Didi Hopkins started skirting the boards as a direct response to the women on boards report from Lord Davies this year, and a desire to ensure women have the skills they need to be bold, brilliant and to be themselves.
No matter what rank, position, job or industry.
Outraged that the focus is at the top, aware of the ‘pipleline’ and ‘marzipan’ layers, and as a lifetime subscriber to gender equality, Didi is interested in re-dressing the imbalance and making sure that women are placed centre stage.
Firmly. Confidently, with all the right ingredients to be successful.
Didi’s roots in theatre start with a company she co-founded and ran for 6 years called Beryl and the Perils. Beryl, from the Topper and later the Dandy, challenged patriarchy. Her Father. Each week she would challenge a situation imposed by him and look for an alternative way of reading the rules. Inevitably, Patriarchy Ruled, and Beryl was punished for her challenging of the status quo, and was beaten with dad’s slipper. Must keep a girl in her place. But her inventive comic and political menacing tactics and inspirational behaviour often made her the true winner. And her beating was received with a mischevious smile.
These roots in theatre and performance as actor and director have been ever present in Didi’s work since, and she now uses the experiential work of the rehearsal room to work with women in business.
She is experienced not only in considering what an audience wants (think interview, meeting, presentation, anytime you have to deliver a message or information), but also in enabling the actor to make conscious choices about what to do and how to do it (think body language, gesture, posture, voice volume, speed, energy, eye contact, body language, breathing, … and more). Didi has been devising and delivering this work for 10 years for the National Theatre (TheatreWorks) and on the Women as Leaders course run by Sue Vinnicombe at Cranfield University as well as internationally for global consulting firms and financial services companies.
“I have been observing the impact of this work on both women and men, and it has huge currency for both sexes, to have the time and space to consider what elements of leadership and communication you do well and what areas are ripe for development, what to dial up. What fascinates me when I do a women only group is how the language changes. How differently women talk about experiences in the workplace and the impact of certain situations, or individuals on them.
i am interested in the moment when women start to be judgemental on themselves, or when they recognise that they are ‘losing ground’, feel ‘under attack’ or ‘in the firing line’ This is strong language. the language of war, and reinforces for me the need for women to have the space to step back and discover what else they could do in these situations. What is an alternative. Does the pattern have to repeat. Can it be changed. That’s what we work on. The ability to respond differently to something that no longer works. It is our repons-ability to change a situation that is not working.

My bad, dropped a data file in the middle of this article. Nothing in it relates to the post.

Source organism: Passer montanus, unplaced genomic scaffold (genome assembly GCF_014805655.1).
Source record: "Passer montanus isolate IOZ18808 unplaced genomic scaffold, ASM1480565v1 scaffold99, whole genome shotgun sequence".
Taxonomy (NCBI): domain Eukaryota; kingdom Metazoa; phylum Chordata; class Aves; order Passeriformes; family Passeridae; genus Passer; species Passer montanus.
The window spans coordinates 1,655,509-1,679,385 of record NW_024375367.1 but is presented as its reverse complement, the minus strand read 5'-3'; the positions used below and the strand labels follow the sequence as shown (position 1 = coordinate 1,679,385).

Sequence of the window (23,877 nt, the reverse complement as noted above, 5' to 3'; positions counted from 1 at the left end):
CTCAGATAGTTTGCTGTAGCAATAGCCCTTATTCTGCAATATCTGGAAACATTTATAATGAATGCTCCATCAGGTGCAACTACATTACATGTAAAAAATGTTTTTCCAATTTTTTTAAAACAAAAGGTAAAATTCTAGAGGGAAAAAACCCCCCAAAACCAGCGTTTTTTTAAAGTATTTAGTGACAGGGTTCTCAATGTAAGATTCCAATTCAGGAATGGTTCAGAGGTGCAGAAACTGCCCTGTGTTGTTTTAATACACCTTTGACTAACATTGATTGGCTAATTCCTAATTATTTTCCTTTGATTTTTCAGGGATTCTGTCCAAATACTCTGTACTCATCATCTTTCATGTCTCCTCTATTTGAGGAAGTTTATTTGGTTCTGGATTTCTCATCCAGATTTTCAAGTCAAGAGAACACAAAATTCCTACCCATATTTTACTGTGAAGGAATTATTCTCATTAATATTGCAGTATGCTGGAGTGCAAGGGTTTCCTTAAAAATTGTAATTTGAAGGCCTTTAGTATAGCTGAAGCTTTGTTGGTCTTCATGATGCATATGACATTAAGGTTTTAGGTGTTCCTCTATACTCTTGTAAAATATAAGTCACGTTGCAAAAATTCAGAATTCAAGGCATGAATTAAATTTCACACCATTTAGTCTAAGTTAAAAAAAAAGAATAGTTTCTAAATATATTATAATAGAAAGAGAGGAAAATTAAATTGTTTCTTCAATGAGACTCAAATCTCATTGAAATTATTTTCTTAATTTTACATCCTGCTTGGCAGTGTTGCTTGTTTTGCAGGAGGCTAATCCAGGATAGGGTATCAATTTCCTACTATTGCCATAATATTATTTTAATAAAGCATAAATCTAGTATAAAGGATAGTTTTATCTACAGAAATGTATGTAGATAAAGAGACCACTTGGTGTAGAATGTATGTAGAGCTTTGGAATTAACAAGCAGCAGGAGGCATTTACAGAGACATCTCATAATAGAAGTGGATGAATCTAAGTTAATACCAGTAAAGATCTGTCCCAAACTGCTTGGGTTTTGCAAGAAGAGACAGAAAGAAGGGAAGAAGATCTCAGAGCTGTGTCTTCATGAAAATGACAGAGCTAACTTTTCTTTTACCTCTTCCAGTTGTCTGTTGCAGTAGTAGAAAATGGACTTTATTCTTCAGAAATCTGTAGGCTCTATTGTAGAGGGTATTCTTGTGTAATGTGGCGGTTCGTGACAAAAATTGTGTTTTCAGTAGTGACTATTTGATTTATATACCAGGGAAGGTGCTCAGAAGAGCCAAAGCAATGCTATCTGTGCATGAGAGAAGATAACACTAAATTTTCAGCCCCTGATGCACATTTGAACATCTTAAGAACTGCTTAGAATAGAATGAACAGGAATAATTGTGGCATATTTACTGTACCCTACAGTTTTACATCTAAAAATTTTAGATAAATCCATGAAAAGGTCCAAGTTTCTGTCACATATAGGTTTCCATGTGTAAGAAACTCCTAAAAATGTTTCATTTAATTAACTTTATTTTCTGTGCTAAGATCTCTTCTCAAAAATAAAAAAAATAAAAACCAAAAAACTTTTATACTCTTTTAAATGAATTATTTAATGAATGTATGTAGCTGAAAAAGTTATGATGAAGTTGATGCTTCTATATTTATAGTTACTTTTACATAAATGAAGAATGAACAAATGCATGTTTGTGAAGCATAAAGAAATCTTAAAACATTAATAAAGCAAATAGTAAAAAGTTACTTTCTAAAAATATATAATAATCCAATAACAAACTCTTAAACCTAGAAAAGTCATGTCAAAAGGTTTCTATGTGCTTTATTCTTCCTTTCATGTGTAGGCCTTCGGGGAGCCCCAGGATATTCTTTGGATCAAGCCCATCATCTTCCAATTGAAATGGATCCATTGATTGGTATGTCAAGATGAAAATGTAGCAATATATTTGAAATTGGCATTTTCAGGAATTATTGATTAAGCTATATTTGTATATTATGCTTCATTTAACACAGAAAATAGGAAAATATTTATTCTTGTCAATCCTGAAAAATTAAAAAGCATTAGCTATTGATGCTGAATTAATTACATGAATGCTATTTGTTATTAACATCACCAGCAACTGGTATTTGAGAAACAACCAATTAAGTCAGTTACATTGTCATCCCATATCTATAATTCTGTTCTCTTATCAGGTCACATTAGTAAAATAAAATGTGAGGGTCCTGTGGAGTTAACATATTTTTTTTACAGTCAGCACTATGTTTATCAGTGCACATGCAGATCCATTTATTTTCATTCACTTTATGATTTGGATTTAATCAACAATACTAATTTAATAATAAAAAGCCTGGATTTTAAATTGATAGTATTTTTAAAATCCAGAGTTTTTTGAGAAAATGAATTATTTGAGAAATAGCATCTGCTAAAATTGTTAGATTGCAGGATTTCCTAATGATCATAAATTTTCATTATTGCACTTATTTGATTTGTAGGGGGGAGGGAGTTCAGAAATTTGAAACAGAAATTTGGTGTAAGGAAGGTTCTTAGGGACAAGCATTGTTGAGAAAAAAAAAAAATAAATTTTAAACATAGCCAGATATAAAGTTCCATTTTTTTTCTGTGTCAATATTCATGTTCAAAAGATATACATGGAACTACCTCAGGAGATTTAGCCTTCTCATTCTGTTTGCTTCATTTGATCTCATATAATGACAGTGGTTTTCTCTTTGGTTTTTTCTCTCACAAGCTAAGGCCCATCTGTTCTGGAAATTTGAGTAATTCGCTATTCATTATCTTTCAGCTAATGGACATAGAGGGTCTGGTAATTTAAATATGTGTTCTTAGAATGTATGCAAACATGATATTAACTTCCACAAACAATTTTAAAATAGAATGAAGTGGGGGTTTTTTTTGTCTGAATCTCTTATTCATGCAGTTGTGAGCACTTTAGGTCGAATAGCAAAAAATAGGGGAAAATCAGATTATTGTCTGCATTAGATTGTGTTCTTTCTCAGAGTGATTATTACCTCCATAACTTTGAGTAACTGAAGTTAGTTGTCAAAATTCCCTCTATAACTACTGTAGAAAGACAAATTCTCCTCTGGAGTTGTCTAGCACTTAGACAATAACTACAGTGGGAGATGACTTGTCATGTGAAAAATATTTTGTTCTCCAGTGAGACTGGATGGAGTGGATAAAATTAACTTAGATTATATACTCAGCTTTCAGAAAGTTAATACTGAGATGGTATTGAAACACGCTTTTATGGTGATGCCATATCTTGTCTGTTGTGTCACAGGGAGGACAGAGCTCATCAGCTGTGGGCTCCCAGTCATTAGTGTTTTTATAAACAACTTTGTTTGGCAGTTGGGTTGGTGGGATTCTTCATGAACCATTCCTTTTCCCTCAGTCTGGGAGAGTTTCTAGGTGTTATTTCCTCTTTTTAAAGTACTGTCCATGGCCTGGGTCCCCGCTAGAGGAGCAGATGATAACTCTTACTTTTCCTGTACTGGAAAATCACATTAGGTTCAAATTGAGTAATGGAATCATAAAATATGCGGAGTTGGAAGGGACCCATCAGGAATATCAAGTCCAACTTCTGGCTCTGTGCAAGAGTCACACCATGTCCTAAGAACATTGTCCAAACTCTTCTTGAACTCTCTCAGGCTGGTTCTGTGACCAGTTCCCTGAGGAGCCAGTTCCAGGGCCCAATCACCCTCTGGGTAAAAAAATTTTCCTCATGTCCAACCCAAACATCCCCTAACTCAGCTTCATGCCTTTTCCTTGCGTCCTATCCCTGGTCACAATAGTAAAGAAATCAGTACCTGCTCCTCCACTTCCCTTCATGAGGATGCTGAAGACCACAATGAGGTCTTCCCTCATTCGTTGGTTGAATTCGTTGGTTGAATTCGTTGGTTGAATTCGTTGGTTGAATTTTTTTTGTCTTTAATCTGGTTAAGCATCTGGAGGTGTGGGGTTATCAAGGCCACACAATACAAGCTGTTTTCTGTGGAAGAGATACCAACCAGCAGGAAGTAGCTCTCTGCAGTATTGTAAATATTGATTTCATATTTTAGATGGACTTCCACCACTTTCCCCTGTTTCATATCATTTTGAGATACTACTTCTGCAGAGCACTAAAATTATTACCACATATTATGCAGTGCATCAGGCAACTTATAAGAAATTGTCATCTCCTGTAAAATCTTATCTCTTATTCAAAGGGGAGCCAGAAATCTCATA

An actor is very lucky. They are flexible enough to make conscious decisions about what to do and how to ‘act’ in certain situations , and are trained to be able to do this to the max, under pressure, and stay present even in crisis. That is it. Conscious choices. I want to work with women so in a moment of not knowing, under pressure, they have somewhere to go and can stand their ground, can trust themselves to respond how they need/want to and are resilient enough to stay there and push back.
In loads of situations outside work, we have no problem displaying the right behaviour in response to a situation. Returning faulty goods, planting an assertive No to a whining child, or a celebratory Yes when something good happens. It is all transferable and in theatre I have found a fantastic key to unlock the people’s potential so they can be themselves with more skill.”
Didi could not do this work if she wasn’t still working in theatre. ” I need both worlds, I need to practice what I preach, I need to learn, still, from both worlds. I need to teach theatre, to work with actors, to act, to direct, and to bring that to business. Theatre is my practice, and my praxis, and my vocabulary to make what I bring to business a joy, because there is so much cross over”.
She is still straddling the great divide. An experienced practitioner and expert in the performance of Commedia dell’Arte, Didi has been a huge influence on the National Theatre’s One Man Two Guvnors, working with the writer, Richard Bean, who took the original Italian popular play ‘Servant of Two Masters’ and updated it to the 1960’s so successfully that it has toured, moved to the west end, is going to broadway and opening with a second cast in London. Didi has run onstage masterclasses to link the play with its’ roots, and the National Theatre made five films about her practice that can be viewed on youtube or downloaded from itunes.